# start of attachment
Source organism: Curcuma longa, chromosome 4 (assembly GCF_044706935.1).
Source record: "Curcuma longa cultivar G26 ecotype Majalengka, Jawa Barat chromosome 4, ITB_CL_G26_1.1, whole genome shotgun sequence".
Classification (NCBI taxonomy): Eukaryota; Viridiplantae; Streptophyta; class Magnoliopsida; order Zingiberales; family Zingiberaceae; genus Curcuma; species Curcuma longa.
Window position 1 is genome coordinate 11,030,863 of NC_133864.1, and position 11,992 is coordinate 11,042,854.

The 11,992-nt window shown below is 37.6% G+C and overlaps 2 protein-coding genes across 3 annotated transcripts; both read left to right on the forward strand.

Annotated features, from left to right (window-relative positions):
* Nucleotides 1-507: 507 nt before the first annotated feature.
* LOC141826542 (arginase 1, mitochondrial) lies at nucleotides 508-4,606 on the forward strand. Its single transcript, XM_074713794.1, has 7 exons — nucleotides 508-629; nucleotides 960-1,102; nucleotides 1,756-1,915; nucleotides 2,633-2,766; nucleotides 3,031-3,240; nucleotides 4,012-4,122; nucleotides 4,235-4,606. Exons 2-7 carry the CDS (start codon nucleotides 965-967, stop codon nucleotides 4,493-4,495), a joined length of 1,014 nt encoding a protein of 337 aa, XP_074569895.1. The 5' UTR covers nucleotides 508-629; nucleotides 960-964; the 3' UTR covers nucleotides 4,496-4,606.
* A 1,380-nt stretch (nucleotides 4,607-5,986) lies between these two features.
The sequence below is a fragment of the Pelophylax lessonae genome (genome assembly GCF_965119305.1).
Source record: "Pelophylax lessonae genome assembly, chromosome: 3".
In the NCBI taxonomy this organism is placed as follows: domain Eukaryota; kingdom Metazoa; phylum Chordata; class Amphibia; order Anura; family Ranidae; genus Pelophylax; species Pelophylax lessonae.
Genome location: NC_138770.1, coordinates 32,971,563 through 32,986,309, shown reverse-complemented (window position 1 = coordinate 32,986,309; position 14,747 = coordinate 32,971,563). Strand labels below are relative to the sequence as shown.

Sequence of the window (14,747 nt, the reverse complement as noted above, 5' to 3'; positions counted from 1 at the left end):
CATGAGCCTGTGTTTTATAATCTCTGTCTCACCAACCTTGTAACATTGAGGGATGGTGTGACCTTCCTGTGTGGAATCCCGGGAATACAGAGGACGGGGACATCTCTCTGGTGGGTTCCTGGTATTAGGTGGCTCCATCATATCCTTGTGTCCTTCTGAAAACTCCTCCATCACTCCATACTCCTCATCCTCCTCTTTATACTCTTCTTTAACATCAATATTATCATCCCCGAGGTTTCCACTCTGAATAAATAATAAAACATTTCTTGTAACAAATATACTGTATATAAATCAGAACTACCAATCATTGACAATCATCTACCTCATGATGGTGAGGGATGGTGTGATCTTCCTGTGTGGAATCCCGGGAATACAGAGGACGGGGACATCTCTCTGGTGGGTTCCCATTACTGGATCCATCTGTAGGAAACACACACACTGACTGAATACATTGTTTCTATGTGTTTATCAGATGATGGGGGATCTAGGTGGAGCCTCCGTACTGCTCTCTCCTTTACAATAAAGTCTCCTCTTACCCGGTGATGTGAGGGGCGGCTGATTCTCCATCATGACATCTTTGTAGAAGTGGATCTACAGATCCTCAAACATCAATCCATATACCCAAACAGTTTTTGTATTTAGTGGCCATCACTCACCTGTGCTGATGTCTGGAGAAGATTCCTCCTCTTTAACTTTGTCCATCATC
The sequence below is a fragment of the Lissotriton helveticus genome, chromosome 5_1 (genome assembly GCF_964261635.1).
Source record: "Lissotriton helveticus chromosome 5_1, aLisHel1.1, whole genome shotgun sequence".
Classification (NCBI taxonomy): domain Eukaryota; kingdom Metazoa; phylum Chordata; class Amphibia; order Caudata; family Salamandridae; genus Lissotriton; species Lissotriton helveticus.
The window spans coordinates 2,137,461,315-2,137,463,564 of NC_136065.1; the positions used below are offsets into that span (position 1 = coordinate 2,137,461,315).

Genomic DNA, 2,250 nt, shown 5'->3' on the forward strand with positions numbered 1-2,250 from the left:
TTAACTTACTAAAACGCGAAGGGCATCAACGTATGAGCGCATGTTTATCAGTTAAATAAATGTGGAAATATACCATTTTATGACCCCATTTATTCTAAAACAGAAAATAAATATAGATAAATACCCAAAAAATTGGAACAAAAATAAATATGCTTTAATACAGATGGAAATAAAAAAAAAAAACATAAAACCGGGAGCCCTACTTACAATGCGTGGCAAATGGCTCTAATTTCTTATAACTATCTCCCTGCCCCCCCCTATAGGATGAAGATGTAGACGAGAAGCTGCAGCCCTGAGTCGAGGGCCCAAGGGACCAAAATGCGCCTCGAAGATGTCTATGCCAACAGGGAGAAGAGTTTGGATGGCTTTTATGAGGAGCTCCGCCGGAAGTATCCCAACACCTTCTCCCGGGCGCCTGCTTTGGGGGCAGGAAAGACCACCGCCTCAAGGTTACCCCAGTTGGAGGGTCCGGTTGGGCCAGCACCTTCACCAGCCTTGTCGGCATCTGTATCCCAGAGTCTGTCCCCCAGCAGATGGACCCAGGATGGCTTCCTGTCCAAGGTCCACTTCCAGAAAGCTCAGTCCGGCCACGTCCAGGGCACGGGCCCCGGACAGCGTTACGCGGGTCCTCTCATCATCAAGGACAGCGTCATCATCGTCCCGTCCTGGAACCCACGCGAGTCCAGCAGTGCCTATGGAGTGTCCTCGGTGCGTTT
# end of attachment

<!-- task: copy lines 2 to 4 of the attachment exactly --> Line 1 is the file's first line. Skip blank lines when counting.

Source record: "Curcuma longa cultivar G26 ecotype Majalengka, Jawa Barat chromosome 4, ITB_CL_G26_1.1, whole genome shotgun sequence".
Classification (NCBI taxonomy): Eukaryota; Viridiplantae; Streptophyta; class Magnoliopsida; order Zingiberales; family Zingiberaceae; genus Curcuma; species Curcuma longa.
Window position 1 is genome coordinate 11,030,863 of NC_133864.1, and position 11,992 is coordinate 11,042,854.